Homeschooling, homesteading and even a homebirth take a c090ertain level of sacrifice. I realize not everyone can make these sacrifices; there are a lot of variables in life. There are also those simply not willing to make these sacrifices. But with that said, walk away from this article knowing there is another choice out there. Leave knowing that your spouse and your children will be the most important opportunity to express love that will come into your life. Life is far too short. Someday we will all unfortunately realize this. Do not let it pass you by while pursuing false notions of happiness.

Tobias Whitaker also blogs for Mother Earth News and Grit Magazine. You can also find him on Facebook at Seed To Harvest: Bossy Hen Homestead which is a central location for his homesteading blogs and his homeschooling blog A Mile In Her Shoes: Tales Of A Stay-At Home Dad .  

 

An Often Overlooked Solution


Social networks are ablaze with conversation revolving around “Common Core Curriculum” especially since testing took place yesterday. My goal is not to negotiate the pros and cons of the newest canned educational format but rather to talk about parents following their instincts. Admittedly I may slip and give an example or two dealing with the cons from my perspective if only to make a point.

I think that it is obviously very important to gather as much information as humanly possible in regards to subjects that have a direct impact on your life or the lives of those you care about. With that said I tend to be a person who allows my instincts to merge with knowledge and in turn set the pace for decision making. I am an elected official (please don’t hold that against me). After taking into account the “facts” I attempt to blend my decision with what my gut is telling me to do. I am a passionate gardener. When working in the dirt I allow instinct to direct my decision making. The point being it is a voice that speaks not only to me but to all of us if only we are willing to listen.

Now when you take that into consideration and you read direct comments from parents, teachers, school board members and state level officials who express great reserve over common core you begin to question why so few of them look toward legitimate alternatives. People , as we all know, get very touchy when you address their politics or their religion. Since education in some unique fashion actually serves both of those notions it is no wonder folks get so bent out of shape when it is discussed. It has now become bad etiquette to bring up education with guest at the dinner table.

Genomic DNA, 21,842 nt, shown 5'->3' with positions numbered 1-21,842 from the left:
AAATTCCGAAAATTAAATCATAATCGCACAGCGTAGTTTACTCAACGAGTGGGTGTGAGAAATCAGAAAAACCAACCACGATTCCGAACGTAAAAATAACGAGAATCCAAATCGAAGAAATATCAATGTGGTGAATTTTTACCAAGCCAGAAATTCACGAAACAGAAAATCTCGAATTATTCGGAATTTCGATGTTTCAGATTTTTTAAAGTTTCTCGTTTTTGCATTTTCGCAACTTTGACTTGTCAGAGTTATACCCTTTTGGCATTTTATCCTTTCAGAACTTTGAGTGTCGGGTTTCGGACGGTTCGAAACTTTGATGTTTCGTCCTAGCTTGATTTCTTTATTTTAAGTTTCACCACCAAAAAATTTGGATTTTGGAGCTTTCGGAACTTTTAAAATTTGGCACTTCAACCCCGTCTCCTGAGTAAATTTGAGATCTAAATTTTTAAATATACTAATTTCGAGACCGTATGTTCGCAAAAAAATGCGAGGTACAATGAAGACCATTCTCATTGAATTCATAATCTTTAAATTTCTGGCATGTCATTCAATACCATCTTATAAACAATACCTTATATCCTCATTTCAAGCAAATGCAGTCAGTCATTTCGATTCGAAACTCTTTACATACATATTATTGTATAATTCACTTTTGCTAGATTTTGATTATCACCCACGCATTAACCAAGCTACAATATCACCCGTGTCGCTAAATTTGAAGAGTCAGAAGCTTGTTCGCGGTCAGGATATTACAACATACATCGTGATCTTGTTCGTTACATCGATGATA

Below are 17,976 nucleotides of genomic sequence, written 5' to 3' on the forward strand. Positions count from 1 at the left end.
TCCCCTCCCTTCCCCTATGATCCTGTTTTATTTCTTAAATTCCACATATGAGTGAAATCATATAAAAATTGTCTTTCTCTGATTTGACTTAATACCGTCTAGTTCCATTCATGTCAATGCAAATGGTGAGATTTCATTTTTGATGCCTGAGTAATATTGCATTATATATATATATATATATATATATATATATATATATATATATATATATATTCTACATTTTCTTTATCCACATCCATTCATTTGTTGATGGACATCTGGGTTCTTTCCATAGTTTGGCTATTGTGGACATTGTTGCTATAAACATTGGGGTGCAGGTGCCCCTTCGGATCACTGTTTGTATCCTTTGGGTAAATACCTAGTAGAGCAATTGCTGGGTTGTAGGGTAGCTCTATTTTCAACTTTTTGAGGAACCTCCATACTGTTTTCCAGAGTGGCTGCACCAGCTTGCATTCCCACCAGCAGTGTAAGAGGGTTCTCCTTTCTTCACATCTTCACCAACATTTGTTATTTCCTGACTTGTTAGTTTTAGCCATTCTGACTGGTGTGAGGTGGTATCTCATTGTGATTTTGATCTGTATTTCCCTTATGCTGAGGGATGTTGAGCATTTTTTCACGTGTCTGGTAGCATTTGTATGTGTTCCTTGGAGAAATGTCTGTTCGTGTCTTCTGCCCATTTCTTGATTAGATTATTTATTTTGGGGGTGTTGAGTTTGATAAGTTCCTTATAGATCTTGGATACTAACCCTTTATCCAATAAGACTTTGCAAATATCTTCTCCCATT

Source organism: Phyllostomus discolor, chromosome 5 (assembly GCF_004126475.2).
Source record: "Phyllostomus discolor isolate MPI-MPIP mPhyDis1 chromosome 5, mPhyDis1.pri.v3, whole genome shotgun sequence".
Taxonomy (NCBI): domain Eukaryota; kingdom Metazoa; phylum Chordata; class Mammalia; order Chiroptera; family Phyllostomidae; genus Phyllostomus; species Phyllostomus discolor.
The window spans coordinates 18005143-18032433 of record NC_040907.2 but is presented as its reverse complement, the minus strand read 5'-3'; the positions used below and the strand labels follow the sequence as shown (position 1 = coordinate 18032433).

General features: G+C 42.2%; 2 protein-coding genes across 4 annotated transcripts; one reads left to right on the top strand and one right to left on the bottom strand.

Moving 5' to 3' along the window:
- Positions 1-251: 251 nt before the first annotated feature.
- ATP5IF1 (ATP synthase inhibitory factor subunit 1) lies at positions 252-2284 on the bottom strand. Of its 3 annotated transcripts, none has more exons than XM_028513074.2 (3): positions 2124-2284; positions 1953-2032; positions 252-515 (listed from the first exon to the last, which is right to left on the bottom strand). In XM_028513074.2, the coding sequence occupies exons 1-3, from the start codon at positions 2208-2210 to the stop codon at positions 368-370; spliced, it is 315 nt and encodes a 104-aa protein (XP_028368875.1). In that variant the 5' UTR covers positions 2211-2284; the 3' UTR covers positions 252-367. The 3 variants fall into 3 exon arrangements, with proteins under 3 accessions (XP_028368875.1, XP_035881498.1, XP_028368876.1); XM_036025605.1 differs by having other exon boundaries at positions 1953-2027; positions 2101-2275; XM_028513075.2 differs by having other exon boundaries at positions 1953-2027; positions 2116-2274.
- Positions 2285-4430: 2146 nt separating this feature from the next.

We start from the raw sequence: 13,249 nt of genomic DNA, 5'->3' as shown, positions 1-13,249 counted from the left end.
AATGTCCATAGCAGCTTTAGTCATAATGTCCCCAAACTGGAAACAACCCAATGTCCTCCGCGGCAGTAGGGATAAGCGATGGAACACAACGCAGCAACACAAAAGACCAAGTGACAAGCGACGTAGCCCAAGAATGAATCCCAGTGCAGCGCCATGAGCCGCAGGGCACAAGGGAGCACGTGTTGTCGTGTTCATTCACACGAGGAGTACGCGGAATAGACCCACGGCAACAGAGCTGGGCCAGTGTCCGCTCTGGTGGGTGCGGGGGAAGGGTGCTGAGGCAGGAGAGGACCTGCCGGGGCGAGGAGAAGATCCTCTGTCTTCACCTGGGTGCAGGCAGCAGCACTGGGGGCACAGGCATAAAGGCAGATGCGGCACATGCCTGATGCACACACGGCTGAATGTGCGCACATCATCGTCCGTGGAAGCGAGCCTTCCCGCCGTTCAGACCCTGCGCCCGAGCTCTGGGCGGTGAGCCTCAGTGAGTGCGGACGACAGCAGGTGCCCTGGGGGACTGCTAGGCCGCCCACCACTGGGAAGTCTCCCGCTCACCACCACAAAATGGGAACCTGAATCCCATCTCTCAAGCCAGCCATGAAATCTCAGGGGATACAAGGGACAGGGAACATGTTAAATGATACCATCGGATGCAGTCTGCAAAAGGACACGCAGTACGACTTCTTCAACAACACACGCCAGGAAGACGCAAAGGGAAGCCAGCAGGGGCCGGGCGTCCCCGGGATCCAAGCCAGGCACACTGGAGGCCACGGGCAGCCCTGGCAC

001So I tread lightly. Knowing most people already have their guard up. But I feel it is important to tell parents, trust your instincts. If you feel there is something wrong with public education, maybe there is. This does not mean there is something wrong with teachers but rather the system they are being swept up in just like the students. I will use my local school district as an example (told you I would slip up and give you one). My local school does not teach social studies or science to early elementary aged children. This is done to focus on math and language in preparation for the test that will occur. That is startling and concerning to say the least. We all know the statistics in relation to the U.S. when compared to the global community. That is the sort of thing that should bother parents and it does. But just as important is the reality that school is not a place of interest and learning but instead seems to foster a number of unhealthy physical and mental responses to the institution and its core curriculum. How many of you know a parent who has commented on the horrible stomach aches or anxiety their young child is experiencing attempting to prep for exams? It is creating a culture in which we are signaling to our youth it acceptable for you to feel that way and if you do simply take medication to alleviate it. I suppose that is another topic for another day though.

My children are 3, 5 and 8 years old. Today for “school” we did not test, let me say that first. We started the day off writing fan letters to our favorite MLB teams (language and handwriting/computer skills). We walked in an old cemetery looking specifically for Civil War veterans (social studies/history). This lead to dialogue dealing with economic classes, “Why does that person have a larger headstone than that person?”. We then played at a public playground (recess!). We to the grocery store saw the friendly clerk who always greets the kids and bought items for lunch (math/health/economics). We then came home and prepared a chicken noodle soup with artisan bread (home ec. remember that archaic class?). We will be listening to PJ Harvey and Brown Bird on vinyl while finger painting in a few minutes because art is important contrary to what they say! There will be reading time and play time and so on and so forth. You get the picture. On occasion we are far more structured. Sometimes we use a curriculum of our own and use workbooks for reading, writing and arithmetic. The point I am trying to make is that homeschooling allows you to follow your gut instinct. It is flexible. Not always easy but geared for individual learning. That is why I find it a bit sad and curious as I watch from the side as families express utter frustration with the public education system and then try to bend the machine to fit their individual need. Public education is not about individual need. The answer exist beyond the scope of public education. It is homeschooling.